Washington (CNN)On Monday, Senate Majority Leader Mitch McConnell went there in regard to the candidacy of embattled former Alabama state Supreme Court Chief Justice Roy Moore.
"I think he should step aside," McConnell said of Moore, the Republican Senate nominee who is facing accusations from four women that he pursued relationships with them when they were teenagers -- one as young as 14 -- and he was in his early 30s. "I believe the women," McConnell added.
McConnell's move comes after a weekend that saw a handful of Republicans senators --- Bill Cassidy of Louisiana and Pat Toomey of Pennsylvania to name two -- calling for Moore to leave the race.
The political reality -- of Moore and Alabama -- is that McConnell's decision will have approximately zero effect on the Republican Senate nominee's calculation as to whether to stay in the race or leave it before the December 12 general election.
"The person who should step aside is @SenateMajLdr Mitch McConnell. He has failed conservatives and must be replaced. #DrainTheSwamp," Moore tweeted.
Moore has insisted -- repeatedly and vociferously -- that the charges against him are false and the product of a "fake news" campaign to beat him. He has not explained why four women would go on the record to air these accusations or why more than two dozen corroborating witnesses would also speak to the Washington Post to confirm the story.
In fact, it's possible that there is nothing anyone not named "Roy Moore" says about the accusations will have any impact on whether or not he can win next month.
But, if there is anyone who can make a difference, it's President Donald Trump. Trump is extremely popular in Alabama and -- despite endorsing Moore's GOP opponent in the primary and runoff -- carries real weight in the state.
Moore ran in the primary promising to support Trump's in Washington. "Don't let anyone in the press let you think that because he supported my opponent I do not support him and support his agenda," Moore said after winning the primary.
So far, however, Trump, who has been traveling in Asia since the news broke, has not been willing to say all that much on Moore.
"I've been with you folks so I haven't gotten to see too much," Trump said when asked about the allegations against Moore during a press gaggle on a flight in Vietnam over the weekend. "And believe it or not even when I am in Washington and New York I do not watch much television. I know they like to say, people that don't know me like to say I watch television."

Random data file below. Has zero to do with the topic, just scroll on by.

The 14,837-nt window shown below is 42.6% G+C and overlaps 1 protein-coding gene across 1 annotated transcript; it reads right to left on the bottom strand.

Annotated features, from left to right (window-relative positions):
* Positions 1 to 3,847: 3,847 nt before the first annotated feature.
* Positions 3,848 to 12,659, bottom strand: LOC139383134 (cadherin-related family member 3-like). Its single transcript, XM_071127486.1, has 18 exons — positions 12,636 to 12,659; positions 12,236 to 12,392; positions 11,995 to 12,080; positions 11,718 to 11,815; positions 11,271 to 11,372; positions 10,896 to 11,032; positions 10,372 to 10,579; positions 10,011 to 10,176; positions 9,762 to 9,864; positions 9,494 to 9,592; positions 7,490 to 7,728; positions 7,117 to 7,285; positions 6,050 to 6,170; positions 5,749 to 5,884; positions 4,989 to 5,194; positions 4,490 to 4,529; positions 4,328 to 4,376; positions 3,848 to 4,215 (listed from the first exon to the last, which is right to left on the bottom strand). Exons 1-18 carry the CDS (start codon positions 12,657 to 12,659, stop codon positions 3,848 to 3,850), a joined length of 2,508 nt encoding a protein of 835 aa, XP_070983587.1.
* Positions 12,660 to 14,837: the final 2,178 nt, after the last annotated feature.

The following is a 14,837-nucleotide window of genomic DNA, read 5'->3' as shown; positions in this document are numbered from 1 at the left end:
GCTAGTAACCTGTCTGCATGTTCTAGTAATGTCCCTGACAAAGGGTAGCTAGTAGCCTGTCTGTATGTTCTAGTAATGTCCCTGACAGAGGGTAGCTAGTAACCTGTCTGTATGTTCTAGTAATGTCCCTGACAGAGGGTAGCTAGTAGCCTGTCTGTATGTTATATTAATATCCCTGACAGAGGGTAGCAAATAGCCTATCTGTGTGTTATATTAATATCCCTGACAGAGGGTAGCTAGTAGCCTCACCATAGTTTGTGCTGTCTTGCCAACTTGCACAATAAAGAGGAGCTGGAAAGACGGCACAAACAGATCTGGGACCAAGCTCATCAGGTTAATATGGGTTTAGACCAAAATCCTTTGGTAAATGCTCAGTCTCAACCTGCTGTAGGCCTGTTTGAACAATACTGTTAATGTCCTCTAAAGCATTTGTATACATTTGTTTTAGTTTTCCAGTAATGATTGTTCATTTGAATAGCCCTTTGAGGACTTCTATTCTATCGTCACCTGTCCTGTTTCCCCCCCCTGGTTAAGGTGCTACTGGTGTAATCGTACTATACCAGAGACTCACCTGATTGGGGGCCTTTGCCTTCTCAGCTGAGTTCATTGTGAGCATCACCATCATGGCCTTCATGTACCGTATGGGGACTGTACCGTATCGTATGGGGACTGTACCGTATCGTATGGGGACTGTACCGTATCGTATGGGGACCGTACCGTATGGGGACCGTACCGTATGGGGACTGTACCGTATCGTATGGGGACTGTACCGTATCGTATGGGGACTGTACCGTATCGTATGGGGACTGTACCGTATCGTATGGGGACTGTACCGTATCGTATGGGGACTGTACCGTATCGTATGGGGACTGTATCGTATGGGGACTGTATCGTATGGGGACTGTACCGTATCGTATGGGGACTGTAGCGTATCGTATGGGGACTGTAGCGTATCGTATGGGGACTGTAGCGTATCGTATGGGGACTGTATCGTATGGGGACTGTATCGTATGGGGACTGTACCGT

Pressed on the matter, Trump added: "Honestly, I'd have to look at it and I have to see because again I am dealing with the President of China, the President of Russia. I am dealing with the folks over here so I haven't devoted, I haven't been able to devote very much time to it."
"The President and others in the Republican Party have made clear that if the allegations are true, this man should step aside," said senior counselor Kellyanne Conway to ABC on Sunday. "But I've gone farther than that, and I've reflected something the vice president said as well which is everybody should know that conduct is disqualifying. And Mr. Moore has denied that conduct I think you've got other people are out there talking about what did or did not happen many years ago."
You get the idea. Everyone in Trump's orbit is in a holding pattern until Trump gets back from Asia on Wednesday -- at which point it will become much, much harder for him to say he doesn't know enough about the Roy Moore situation to offer an opinion.
It's hard to imagine Trump says nothing about Moore. But, what he will say is harder to predict than you might think.
A typical president -- say, George W. Bush -- would likely have already issued a call for Moore to withdraw his name from the race due to the seriousness of the accusations and the fact that Moore's defense has been nothing more extensive than to say this is all "fake news."
But Trump is no typical president. Trump has actively waged a campaign against the media since he began running for president in June 2015. He has claimed credit for coining the term "fake news." He identifies with Moore's outsider persona and vilification of the political establishment -- the same establishment who didn't take Trump seriously and then actively worked to keep the GOP nomination from him in 2016.
Steve Bannon, Trump's chief strategist during the campaign and his sort of spirit animal in terms of approach to politics and politicians, remains an active Moore supporter. And Trump may well be once bitten, twice shy when it comes to crossing Moore.
Running counter to Trump's natural anti-media and anti-establishment instincts is the fact that pressure in Washington -- from the likes of McConnell and his ilk -- will mount on the President to say something more about Moore from, roughly, the second Air Force One touches down on Wednesday.
It's possible Trump won't care about that pressure. But remember that he needs McConnell to carry his tax reform measure over the coming weeks -- and he needs the rank and file Republicans in the Senate, many of whom are expressing increasing alarm about Moore, to vote for the package if he wants to have a major legislative accomplishment completed (or close to completed) before 2018 begins.
Of course, it's entirely possible that Trump urges Moore to get out and Moore refuses. But, for Republicans looking for some way out of this slow-motion political car crash, Trump is their last, best hope. And that prospects should scare every establishment Republican out there.